The next leap in metrics may be AI-based automation. The Globe and Mail has built a prediction engine they call Sophi that analyzes data on article performance to key the homepage and landing pages. It also uses AI to determine which stories users will pay to access and which can deliver more ad revenue. But even with that day coming, metrics should remain a collaborative affair.
I mentioned last week that at our Editorial Council meeting at the Neal Awards, one editorial director recounted a story about a new reporter who kept telling her about his articles’ analytics, who was reading and other metrics. She literally reveled in this feedback, especially since in this remote age, it can be a big challenge to get new people on the same page.
This reminded me of the Lessons From a Leader my colleague Amanda McMaster conducted with Lucy Swedberg, executive editor and senior editorial director at Harvard Business Publishing. “One of the best practices that we’ve embedded is an analytics meeting for our editors, so that they can really see their work and how it ends up performing out in the world,” Swedberg said. “You start to hear them thinking and observing, ‘Oh, this thing did really well—let’s do more of those.’ I love when I hear they’re getting insights from the data. Because, at the end of the day, that’s what will keep us going and [allow us to] make an impact.”
In a Reuters Institute report—Overcoming Metrics Anxiety: New Guidelines for Content Data in Newsrooms—Elisabeth Gamperl, managing editor, digital storytelling unit, Süddeutsche Zeitung in Munich, looked at narratives around data analytics. Ultimately, she writes, analysts should be seen as vital members of the newsroom.
That train—if not already here—is pulling into the station. Here are more ideas on metrics and analytics from the report and other sources.
Don’t overwhelm – find your key metrics.
In article recently on The Fix, David Tvrdon argues that putting too many metrics on your journalists’ plates could be risky. “With every added metric the chance of more people not getting it simply rises exponentially. I would rather use a simplified metric and tweak it in time than risking colleagues in the newsroom having different goals.” The Financial Times used RFV (recency, frequency, volume) to help hit one million digital subscribers. Later, they pledged allegiance to a more consumption-based Quality Reads.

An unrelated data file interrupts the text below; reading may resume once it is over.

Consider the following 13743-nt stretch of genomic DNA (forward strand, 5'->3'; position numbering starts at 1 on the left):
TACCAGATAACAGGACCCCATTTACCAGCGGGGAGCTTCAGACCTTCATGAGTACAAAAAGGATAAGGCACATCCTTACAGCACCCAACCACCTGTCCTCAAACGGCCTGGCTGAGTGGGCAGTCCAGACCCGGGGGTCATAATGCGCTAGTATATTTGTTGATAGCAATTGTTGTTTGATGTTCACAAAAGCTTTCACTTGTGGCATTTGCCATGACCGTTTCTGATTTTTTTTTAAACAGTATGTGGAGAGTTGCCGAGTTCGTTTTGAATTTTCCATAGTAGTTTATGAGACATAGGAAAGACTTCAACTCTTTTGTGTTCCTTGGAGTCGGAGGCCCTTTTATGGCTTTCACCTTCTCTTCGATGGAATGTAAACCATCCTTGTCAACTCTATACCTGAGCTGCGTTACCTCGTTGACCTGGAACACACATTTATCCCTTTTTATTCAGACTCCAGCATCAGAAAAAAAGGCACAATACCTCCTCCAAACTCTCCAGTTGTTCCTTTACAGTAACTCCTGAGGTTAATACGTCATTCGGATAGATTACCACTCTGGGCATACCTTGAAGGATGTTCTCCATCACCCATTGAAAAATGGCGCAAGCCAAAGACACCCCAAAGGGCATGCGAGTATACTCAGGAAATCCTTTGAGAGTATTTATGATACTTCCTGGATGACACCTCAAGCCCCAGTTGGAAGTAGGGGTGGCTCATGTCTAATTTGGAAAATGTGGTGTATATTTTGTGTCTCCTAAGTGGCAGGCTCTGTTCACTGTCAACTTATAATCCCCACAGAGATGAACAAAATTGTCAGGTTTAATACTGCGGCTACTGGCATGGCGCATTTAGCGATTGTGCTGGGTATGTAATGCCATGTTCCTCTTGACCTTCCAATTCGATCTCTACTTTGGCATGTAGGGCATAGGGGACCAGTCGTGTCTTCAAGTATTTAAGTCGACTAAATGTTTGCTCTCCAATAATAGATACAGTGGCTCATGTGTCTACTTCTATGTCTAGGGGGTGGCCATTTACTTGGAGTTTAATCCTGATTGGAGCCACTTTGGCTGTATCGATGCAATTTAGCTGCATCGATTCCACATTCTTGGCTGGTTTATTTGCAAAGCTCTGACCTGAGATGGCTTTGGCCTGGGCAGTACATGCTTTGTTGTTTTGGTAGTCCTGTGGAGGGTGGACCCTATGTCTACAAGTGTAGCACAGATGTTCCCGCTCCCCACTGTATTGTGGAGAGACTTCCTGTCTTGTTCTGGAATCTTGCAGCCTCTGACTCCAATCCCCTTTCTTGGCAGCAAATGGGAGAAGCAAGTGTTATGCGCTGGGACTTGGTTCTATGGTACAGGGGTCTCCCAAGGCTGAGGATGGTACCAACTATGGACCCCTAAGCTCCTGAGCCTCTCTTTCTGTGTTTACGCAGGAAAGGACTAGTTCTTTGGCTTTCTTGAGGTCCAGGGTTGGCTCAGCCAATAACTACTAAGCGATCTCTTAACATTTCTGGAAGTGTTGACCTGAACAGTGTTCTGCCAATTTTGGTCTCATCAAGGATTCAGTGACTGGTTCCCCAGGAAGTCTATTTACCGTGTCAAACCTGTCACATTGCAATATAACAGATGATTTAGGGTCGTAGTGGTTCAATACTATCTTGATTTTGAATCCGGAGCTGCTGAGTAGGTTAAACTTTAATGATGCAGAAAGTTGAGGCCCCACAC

Adjust to what machine learning can do.
“Even with some of the more effective paywalls or data walls, most of the time they’re ‘a one size fits all’ or ‘one size fits a segment’ thing. I think what we’ll see is much more automated, AI-driven single user journeys,” said Gabe Karp, EMEA director at digital agency 10up, in the PressGazette. “So if the machine can figure out that I only read one article a day from The New York Times but their subscription is valued based on me reading five articles a day, can they give me a different offer at a different price point?”
Be positive and concise.
One analytics team developed a list of questions they work through before submitting data to the newsroom. Leaders also advise to be careful in sending around individual rankings or standings. Instead, promote information on screens that is helpful to the newsroom. For example, “Did you know that most people read us between 6 and 8 am?” And be concise. “If you provide too much, it has a counterintuitive effect of making people less engaged with it because people don’t know where to focus. It becomes a little bit overwhelming and disengaging to just see reams and reams of data,” said Jörn Rose, head of strategic growth & insight, BuzzFeed.
Focus on measures that support your editorial and revenue model goals.
“If your goal is audience growth, you must start measuring new users. If your objective is to generate more subscriptions, perhaps you should consider measuring conversion journeys in more detail, from anonymous to registered readers,” writes Gamperl. “Media outlets with subscription models pay attention to engagement metrics: time on site, pages per session and bounce rate (or the percentage of readers who visit a single page and look at nothing else on your website before leaving).
Don’t look at metrics as static and immovable.
It should be an ongoing process—and include a positive feedback loop. The question should not be: What is the number? But rather: What can you do in response to this number? A poor-performing story might be repackaged in another context. “If a story should work and it doesn’t, we try to look at the presentation, change the headline, change the picture and publish it again at another time,” one editor said. Another editor added: “We have as many open conversations about when things haven’t worked as possible without everyone getting really upset. That is not easy because people work incredibly hard in the newsroom.” What lessons can be learned?
Look at opens vs. “dwell times.”
If an article has a high open rate but a low dwell time, then it might be a “one-fact” story, or the headline “missold” it. On the other hand, if opens are low but the engagement with the story is high, then maybe people aren’t finding it. Try plugging it on social media or giving it a better position on your website. “Working with metrics is all about trial and error, adjustment and retrial,” Gamperl writes. “Every failure is a step closer to success.”
You can download the report here.